Wednesday, August 28, 2013

The Great Gatsby

Hit dvd yesterday. Was purchased by yours truly last night. Was watched by yours truly last night. Will likely be watched again by yours truly, accompanied by various assortments of friends, at least once more before the week is out.
Last night was the time I got to watch it with my copy of the book in my lap, and go tearing through looking for the direct quotes and the tiny references and the, if we're being completely honest here, the things they left out (I love this movie. I still will not admit it is anything other than perfect, even for its imperfection). Last night was the night I got to fly off the couch, pause the movie, explain things to my roommate (who hasn't read the book since high school) and provide textual evidence. It was fun.
Tonight or tomorrow night will be the watching of it with everyone so that everyone can see this thing and enjoy it and love it like I do.
Also, Daisy's song is still my favorite.

On The (Sometimes) Difficulty of Accepting Grace

There's a kind of person who'll say she knows she's a sinner saved by grace, but then work her fingers to the bone in such a way that it sure as anything looks like she feels she still has to earn it.
There's a kind of person who, though she's believed in and followed and served the God of illogical forgiveness all her life, though she spends her days telling people (and legitimately believes) that no sin is so great that you are beyond the grace of the God who made them, at the end of the day, though she'll never own to it, feels like that God could love and forgive anyone but her.
There's a kind of person who, after all these years, still sometimes has a hard time accepting grace.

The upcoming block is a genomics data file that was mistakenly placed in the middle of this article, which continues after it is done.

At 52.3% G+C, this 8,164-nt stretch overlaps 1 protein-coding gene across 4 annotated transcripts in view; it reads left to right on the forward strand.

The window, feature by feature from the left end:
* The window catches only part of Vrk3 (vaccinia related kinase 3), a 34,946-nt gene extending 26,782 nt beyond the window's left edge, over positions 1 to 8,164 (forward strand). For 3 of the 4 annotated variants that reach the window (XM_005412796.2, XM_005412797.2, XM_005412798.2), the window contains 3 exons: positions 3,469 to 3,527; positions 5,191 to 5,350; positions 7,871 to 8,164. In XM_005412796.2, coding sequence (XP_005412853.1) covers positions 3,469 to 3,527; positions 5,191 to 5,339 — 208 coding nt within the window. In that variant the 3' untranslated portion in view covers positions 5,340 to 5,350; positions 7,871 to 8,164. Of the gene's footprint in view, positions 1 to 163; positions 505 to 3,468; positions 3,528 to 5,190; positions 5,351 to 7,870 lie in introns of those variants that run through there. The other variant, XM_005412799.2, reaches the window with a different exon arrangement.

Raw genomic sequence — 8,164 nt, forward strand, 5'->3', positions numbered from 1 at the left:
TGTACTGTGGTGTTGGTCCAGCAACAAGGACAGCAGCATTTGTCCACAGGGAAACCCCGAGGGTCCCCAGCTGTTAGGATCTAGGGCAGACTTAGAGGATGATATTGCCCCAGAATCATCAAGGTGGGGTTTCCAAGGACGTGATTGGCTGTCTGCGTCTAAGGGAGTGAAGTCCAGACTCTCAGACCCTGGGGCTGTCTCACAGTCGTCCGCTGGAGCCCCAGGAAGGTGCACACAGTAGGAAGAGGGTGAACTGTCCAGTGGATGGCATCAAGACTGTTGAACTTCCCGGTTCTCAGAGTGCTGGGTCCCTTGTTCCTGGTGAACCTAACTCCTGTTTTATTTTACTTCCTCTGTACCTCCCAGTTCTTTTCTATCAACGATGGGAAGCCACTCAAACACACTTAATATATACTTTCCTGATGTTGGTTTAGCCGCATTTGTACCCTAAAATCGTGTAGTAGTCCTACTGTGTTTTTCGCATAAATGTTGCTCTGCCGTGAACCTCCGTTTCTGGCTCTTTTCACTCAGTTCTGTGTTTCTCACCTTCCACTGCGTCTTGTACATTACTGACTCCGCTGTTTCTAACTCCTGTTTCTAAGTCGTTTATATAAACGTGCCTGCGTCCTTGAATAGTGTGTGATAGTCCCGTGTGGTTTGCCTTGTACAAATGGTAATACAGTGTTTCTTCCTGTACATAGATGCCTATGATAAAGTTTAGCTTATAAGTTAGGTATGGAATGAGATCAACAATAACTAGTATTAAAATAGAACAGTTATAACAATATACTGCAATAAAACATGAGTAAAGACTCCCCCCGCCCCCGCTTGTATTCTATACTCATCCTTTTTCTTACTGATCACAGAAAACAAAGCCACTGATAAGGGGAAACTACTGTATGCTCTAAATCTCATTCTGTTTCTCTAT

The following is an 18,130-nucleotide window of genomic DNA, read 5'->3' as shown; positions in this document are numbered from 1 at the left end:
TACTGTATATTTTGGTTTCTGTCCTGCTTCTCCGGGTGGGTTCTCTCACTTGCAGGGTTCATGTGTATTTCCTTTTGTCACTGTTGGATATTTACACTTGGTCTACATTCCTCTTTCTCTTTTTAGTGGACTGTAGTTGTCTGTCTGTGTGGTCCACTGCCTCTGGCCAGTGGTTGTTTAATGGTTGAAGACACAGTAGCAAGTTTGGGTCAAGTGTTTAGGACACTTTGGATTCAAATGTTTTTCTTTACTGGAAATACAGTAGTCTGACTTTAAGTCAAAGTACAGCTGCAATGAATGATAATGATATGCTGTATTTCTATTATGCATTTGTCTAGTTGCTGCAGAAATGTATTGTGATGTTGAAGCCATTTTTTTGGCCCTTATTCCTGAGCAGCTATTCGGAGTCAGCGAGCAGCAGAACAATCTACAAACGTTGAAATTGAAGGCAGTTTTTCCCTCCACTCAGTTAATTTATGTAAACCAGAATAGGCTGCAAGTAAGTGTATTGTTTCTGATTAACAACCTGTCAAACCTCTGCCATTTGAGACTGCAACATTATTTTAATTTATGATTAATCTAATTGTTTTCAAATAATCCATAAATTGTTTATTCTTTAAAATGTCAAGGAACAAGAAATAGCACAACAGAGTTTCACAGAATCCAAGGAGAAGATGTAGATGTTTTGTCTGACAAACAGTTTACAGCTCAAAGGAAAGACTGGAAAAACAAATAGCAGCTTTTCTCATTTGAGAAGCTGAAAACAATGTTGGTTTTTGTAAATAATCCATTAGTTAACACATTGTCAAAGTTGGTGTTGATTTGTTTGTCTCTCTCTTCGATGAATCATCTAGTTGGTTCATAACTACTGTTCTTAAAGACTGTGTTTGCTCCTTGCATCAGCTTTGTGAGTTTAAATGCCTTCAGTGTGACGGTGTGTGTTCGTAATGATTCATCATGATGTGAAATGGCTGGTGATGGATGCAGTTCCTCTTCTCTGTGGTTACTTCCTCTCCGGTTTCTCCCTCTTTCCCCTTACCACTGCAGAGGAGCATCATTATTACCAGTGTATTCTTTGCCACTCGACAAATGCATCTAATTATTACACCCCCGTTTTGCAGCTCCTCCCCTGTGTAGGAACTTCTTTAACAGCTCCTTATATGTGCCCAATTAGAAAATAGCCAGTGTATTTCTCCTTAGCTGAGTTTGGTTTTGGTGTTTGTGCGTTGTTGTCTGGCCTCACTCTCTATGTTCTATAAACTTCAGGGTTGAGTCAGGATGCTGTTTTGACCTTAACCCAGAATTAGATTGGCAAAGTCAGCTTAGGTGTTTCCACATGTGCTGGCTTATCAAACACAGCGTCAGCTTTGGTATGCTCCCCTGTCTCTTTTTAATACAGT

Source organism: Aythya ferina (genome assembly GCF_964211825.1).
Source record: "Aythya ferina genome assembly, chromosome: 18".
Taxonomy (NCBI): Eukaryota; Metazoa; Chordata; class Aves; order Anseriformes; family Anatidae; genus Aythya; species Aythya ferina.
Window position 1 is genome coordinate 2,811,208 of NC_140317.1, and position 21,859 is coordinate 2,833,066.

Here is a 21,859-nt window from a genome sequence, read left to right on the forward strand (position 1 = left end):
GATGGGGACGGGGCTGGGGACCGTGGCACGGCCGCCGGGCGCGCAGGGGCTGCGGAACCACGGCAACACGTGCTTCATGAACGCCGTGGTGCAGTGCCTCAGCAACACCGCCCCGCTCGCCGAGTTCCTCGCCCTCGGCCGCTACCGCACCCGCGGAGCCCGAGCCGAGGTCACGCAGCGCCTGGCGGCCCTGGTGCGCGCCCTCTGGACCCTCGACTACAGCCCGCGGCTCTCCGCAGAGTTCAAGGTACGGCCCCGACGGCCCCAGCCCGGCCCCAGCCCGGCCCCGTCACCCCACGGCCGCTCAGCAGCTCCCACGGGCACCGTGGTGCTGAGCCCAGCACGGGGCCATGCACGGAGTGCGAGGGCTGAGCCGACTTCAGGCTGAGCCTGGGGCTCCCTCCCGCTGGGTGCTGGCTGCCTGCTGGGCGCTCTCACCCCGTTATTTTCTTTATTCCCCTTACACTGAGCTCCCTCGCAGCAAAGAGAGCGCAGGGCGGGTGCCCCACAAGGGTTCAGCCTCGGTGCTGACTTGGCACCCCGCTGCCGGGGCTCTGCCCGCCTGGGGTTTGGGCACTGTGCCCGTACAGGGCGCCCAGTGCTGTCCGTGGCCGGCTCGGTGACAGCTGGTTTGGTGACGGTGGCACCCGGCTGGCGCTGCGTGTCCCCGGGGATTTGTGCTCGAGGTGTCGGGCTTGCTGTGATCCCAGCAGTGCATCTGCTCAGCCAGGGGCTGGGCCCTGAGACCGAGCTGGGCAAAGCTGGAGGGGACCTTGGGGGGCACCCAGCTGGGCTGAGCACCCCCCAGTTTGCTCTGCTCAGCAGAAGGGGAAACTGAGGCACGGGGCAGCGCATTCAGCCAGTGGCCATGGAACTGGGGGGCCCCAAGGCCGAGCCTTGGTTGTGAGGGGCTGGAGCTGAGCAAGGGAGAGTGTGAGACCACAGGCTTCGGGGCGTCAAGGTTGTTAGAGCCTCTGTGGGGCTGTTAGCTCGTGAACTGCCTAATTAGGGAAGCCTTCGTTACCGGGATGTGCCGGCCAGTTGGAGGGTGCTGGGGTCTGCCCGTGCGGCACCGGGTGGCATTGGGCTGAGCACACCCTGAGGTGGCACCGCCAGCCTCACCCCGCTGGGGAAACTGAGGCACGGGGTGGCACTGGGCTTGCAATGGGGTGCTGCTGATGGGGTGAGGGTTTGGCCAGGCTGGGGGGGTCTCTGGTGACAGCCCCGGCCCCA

"You refuse forgiveness, like it's something to be earned," or so the song goes.
Sometimes, I'm this kind of person.
Good news? I'm not the only one.
There's an army of us, men and girls who can forgive anyone, extend grace to anyone, believe that God could love anyone, except for themselves. This is sin, it is doubting God's love, it is to say "the infinity of God's grace and power ends here." And there's a kind of pride in this, too, that will not be seen by the untrained eye, but that quietly sits on the heart whispering 'any sin but mine.' And it's often those of us who have been in Christ's camp the longest, who have the fewest scars from their days before salvation, who were saved out of the sins of a child, who have this difficulty hanging onto the reality of grace. It's those of us who have been the Elder Brother far more often than the Prodigal who stray into this way of thinking: not careening wildly off of the correct theological path, but slowly and by degrees until they find themselves far from home without ever having decided to leave.
The good news? There's still hope. And the grace of the God of unfathomable forgiveness has no limits, no final straw.
There's one effective weapon against lies, and it's truth. The belt of truth buckled around our waist to hold everything together and to keep us firmly in place.
Truth is the things we've known all along: You, child, are not stronger than God. You could not commit a sin so grand as to shock or push away the love that ascended Calvary. Even the quiet, creeping sins you hide cannot stand before the light of the love that conquered death. You are a child of the risen Savior, bought with blood and made right before the Father. You. Stand. Forgiven. Loved. Grace has found you and made you new. Now go and sin no more.

Wednesday, August 21, 2013

On Not Always Being My Own Favorite Person (Or, Alternately, Despicable Me)

My roommate had a bit of an existential crises of self-awareness last night. Messy. Which is not the topic of this blog post.
The topic of this blog post is that, well, sometimes I'm not my own favorite person. Sometimes I'm a bit of a doormat. But really more like this doormat: